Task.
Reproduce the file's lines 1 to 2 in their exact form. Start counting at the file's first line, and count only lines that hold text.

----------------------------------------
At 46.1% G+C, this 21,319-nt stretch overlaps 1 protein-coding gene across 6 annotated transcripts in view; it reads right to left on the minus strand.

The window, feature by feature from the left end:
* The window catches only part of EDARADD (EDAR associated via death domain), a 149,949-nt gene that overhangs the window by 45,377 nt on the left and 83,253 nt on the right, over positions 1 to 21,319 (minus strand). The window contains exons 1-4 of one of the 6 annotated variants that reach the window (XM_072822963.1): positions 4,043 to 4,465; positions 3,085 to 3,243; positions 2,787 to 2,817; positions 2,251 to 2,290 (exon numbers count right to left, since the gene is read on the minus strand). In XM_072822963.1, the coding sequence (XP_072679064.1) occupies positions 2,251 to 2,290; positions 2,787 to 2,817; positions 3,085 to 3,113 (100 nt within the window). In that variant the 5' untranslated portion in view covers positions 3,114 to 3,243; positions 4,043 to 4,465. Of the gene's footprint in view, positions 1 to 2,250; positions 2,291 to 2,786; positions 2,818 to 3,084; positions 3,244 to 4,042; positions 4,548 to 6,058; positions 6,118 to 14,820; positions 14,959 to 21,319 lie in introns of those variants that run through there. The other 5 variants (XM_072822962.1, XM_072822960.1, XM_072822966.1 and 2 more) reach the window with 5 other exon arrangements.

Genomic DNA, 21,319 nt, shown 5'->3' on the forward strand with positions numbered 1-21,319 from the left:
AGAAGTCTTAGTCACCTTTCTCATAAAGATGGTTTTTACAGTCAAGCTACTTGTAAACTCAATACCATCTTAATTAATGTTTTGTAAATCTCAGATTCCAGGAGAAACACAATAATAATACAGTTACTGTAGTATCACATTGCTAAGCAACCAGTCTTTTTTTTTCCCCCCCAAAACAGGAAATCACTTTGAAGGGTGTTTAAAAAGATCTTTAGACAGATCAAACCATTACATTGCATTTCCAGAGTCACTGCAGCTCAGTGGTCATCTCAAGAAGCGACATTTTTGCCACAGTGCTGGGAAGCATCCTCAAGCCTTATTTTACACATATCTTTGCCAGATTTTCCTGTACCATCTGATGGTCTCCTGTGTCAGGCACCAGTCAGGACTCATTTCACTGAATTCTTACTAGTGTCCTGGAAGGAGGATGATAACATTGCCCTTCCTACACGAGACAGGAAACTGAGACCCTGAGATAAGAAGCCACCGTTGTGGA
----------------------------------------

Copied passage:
At 46.1% G+C, this 21,319-nt stretch overlaps 1 protein-coding gene across 6 annotated transcripts in view; it reads right to left on the minus strand.

The window, feature by feature from the left end: